|Giovanni Neglia received the master’s degree in electronic engineering and the PhD degree in telecommunications from the University of Palermo, Italy, in 2001 and 2005, respectively. He has been a researcher at Inria, Sophia Antipolis, France, since September 2008. In 2005, he was a research scholar with the University of Massachusetts, Amherst, visiting the Computer Networks Research Group. Before joining Inria, he was a post-doctorate with the University of Palermo and an external scientific advisor with the Maestro Team at Inria. His research focus on modeling and performance evaluation of networks. He is area editor for the Elsevier Computer Communication journal (COMCOM), and associate editor for IEEE Trans. on Mobile Computing.|
|Talk title: Machine Learning Training: Research Challenges and Opportunities for Distributed Computing|
We explain why existing general-purpose computation frameworks like Spark are rarely used to train large machine learning models, and introduce parameter server and ring-allreduce, the most common paradigms for distributed machine learning training. We motivate the need for research from the distributed systems’ community and present some recent directions pursued in our team on adaptive backup workers and communication topology design.
|Stefan Schmid is a Professor at the Faculty of Computer Science, at University of Vienna, Austria. He obtained his diploma (MSc) in Computer Science at ETH Zurich in Switzerland (minor: micro/macro economics, internship: CERN) and did his PhD in the Distributed Computing Group led by Prof. Roger Wattenhofer, also at ETH Zurich. As a postdoc, he worked with Prof. Christian Scheideler at the Chair for Efficient Algorithms at the Technical University of Munich and at the Chair for Theory of Distributed Systems at the University of Paderborn, in Germany. From 2009 to 2015, Stefan Schmid was a senior research scientist at the Telekom Innovation Laboratories (T-Labs) and at TU Berlin in Germany (Internet Network Architectures group headed by Prof. Anja Feldmann). In 2013/14, he was an INP Visiting Professor at CNRS (LAAS), Toulouse, France, and in 2014, a Visiting Professor at UniversitÃ© catholique de Louvain (UCL), Louvain-la-Neuve, Belgium. From 2015 to 2017, Stefan Schmid was a (tenured) Associate Professor in the Distributed, Embedded and Intelligent Systems group at Aalborg University, Denmark, and continued working part-time at TU Berlin, Germany. Since 2015, he serves as the Editor of the Distributed Computing Column of the Bulletin of the European Association of Theoretical Computer Science (BEATCS), since 2016 as Associate Editor of IEEE Transactions on Network and Service Management (TNSM), and since 2019 as Editor of IEEE/ACM Transactions on Networking (ToN). Stefan Schmid received the IEEE Communications Society ITC Early Career Award 2016. His research interests revolve around the fundamental and algorithmic problems of networked and distributed systems.|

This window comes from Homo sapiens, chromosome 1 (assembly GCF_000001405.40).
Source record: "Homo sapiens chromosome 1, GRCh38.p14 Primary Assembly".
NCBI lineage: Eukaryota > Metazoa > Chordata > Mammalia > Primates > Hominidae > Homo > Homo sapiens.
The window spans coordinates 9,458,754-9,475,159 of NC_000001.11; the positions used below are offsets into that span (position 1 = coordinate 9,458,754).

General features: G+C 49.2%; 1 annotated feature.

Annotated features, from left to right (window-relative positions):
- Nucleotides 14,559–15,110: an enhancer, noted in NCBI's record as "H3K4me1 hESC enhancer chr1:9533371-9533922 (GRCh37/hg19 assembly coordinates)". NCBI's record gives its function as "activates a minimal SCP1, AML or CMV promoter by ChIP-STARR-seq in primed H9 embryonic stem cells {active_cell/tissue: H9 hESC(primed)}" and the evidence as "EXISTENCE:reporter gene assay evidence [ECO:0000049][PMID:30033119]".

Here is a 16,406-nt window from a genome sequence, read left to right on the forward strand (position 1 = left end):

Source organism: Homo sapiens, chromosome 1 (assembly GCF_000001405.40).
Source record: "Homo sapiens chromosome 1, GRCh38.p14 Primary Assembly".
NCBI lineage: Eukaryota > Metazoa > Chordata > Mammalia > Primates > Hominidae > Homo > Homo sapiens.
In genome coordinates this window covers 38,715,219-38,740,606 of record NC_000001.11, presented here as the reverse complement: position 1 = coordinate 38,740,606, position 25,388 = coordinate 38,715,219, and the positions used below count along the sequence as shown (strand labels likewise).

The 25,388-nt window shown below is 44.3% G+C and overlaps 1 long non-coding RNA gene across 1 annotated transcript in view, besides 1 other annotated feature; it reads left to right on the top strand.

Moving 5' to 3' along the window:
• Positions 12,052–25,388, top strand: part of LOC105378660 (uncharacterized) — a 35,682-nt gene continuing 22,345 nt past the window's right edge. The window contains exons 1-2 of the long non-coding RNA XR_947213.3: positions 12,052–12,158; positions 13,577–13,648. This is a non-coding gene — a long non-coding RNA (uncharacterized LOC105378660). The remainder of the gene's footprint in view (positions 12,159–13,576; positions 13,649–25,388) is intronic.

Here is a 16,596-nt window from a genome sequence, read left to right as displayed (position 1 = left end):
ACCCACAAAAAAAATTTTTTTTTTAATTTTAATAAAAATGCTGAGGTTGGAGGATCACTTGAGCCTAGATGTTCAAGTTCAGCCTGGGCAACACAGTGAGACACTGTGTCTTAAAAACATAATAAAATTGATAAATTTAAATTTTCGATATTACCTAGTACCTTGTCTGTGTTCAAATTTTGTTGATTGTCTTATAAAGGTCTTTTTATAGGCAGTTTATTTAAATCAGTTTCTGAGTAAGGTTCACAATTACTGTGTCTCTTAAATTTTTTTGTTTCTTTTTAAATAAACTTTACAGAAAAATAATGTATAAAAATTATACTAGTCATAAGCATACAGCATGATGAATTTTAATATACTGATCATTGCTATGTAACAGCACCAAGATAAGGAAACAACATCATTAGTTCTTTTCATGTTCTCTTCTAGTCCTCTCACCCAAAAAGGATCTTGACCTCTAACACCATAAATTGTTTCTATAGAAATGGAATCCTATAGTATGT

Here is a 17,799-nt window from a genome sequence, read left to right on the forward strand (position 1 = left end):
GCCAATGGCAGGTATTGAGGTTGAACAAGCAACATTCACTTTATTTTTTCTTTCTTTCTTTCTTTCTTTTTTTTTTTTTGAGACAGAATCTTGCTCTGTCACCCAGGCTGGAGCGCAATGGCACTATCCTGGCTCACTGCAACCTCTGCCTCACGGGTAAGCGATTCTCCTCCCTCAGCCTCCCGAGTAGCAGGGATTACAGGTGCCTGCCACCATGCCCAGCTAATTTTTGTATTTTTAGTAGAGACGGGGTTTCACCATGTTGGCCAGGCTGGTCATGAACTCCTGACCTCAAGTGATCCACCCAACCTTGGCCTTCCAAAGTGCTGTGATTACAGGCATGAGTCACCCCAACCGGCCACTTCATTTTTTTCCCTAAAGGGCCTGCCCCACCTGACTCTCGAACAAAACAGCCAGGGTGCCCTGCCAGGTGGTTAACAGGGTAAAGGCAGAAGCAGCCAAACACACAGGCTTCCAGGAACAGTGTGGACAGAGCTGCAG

|Talk title: Demand-aware and distributed cloud networking: Let’s get physical!|
|Talk abstract: Networks from, to and inside datacenters have become a critical infrastructure of our digital society. In order to improve the efficiency of these networks, over the last years, researchers have put major efforts into increasing the flexibility of the underlying communication technologies, enabling demand-awareness on different layers, from the application layer down to the networking layer. Enabled by novel reconfigurable optical technologies, the physical layer now emerges as a next frontier where demand-awareness can be introduced.